Collapse of Silicon Valley Bank ‘Surprised’ Wine Industry

  • According to its website, Silicon Valley Bank has lent over $4 billion to wineries over the past 30 years.
  • The bank understands the industry’s unique needs, a winery owner told Insider.
  • But the bank’s “governance” and “internal strategies” always remained a mystery, he said.

For the past 20 years, Silicon Valley Bank has been a great banking partner for CADE Estate Winery, a Napa Valley-based company with four wineries, multiple vineyards and California Gov. Gavin Newsom as one of its investors, founder John Conover told Insider.

The bank seemed to understand the industry’s unique needs and challenges, offering soft loans, “seasonal crop credit lines” and “equipment loans and debt restructuring,” according to the SVB website.

When the bank collapsed after $42 billion in withdrawals this week, founders of tech startups and VCs weren’t the only cohorts shocked by SVB’s demise.

“I think it surprised everyone,” Conover said.

A large portion of SVB’s client base came from the startup ecosystem, but it’s also well established in the West Coast wine industry. In 1994, the bank created a wine division, founded by Executive Vice President Rob McMillan, who understood the fact that wineries don’t make money in their infancy.

“Everything is spent on things,” he told The Wall Street Journal in 2019. “We usually grant real estate loans with a certain development time because the vines do not generate any cash flow for three to five years. The next largest part is the inventory. Then there are purchases and miscellaneous: you may need to finance your French oak casks.”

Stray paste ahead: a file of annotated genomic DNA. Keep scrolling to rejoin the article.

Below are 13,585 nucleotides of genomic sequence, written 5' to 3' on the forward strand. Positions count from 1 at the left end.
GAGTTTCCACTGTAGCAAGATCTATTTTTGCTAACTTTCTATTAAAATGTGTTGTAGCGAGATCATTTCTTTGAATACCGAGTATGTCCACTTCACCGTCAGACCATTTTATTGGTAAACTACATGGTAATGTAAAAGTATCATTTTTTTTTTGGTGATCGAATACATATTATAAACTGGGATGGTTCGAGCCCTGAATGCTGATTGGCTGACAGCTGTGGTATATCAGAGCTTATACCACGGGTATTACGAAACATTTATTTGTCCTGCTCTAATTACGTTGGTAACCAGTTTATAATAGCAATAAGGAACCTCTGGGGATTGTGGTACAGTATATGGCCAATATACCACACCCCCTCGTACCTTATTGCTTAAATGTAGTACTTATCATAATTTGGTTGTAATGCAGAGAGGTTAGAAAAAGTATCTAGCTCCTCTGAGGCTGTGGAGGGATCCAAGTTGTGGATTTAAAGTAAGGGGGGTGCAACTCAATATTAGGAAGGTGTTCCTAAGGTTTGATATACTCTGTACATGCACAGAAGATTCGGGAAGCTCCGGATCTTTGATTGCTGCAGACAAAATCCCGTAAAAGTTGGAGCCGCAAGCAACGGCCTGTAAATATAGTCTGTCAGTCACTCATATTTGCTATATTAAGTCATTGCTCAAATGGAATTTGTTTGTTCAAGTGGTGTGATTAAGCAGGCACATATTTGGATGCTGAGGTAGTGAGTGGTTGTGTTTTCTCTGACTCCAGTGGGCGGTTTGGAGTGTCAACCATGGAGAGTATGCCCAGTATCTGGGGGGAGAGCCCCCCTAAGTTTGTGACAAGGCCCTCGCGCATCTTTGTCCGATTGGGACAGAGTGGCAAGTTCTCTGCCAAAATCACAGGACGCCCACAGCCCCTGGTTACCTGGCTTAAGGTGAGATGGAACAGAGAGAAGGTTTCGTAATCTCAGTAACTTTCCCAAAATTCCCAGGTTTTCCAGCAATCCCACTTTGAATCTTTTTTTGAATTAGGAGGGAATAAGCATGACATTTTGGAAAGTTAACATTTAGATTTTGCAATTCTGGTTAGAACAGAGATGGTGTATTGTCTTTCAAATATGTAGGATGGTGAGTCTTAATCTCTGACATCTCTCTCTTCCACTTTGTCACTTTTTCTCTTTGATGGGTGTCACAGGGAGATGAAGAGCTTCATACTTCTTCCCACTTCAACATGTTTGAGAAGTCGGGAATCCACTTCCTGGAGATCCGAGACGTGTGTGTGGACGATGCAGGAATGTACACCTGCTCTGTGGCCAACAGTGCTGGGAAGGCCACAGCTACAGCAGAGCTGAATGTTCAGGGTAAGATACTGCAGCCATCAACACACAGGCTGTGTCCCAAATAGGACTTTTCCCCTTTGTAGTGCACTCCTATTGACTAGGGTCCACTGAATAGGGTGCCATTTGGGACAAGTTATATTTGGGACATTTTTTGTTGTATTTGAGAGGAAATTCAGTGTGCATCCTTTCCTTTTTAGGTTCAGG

In a 2013 interview with Wine Business, McMillan said the bank allows customers to lease casks, even though it’s a “rare” practice. McMillan did not immediately respond to a request for comment.

Since the division’s inception nearly three decades ago, SVB has awarded more than $4 billion to its wine-centric customers, according to the bank’s website.

It’s a relatively small portion — about 5% — of a $73.6 billion loan portfolio, according to the bank’s earnings report for the fourth quarter of 2022. But that five percent includes about 400 customers in the industry, according to a 2018 Wine Business report, and thousands of wineries are now locked out of their accounts, according to The San Francisco Chronicle.

During the Glass Fire that burned more than 67,000 acres in Napa County in 2020, Conover said the bank has been “more flexible” with loans, even as the winery had to slow production and temporarily focus on white wine, which accounts for about 15% made out the then usual production of CADE.

“They have been good partners for us,” he said. However, the bank’s overall “internal policies” and governance remained a mystery to many clients, including Conover.

On Wednesday, SVB Financial Group announced it was facing a liquidity crisis, prompting panic among customers and a massive $42 billion run on banks.

Conover said CADE has a “big loan” and mortgage with SVB on four wineries and five vineyards. And since Saturday the company’s checking account has been “locked”.

“I’ve never been through this before,” Conover said. The only similar crisis he could remember was during the 2008 recession.

Conover said he’ll still be able to do payroll for now and has since offered four banks to buy out CADE’s debt. Years of experience in an already volatile industry helped him not to panic in this situation, he said. “There is no need to panic at this point,” he said. “We’ll get through.”

Kendra Kawala, the co-founder of Bay Area-based Maker Wines, told The Chronicle that while she will be able to pay her employees, the bank’s closure makes her concerned about the industry’s overall financial health.

The Federal Deposit Insurance Corp. (FDIC) announced on Friday that it will create a new bank to protect insured depositors and will open no later than Monday. Customers with no more than $250,000 are protected by the FDIC, and the agency said it will pay an advance dividend to uninsured accounts over the next week. It’s unclear when, if ever, these accounts will be able to recover all of their funds.

“There’s just so much unknown right now,” Conover said. “We’ll find out more on Monday.”

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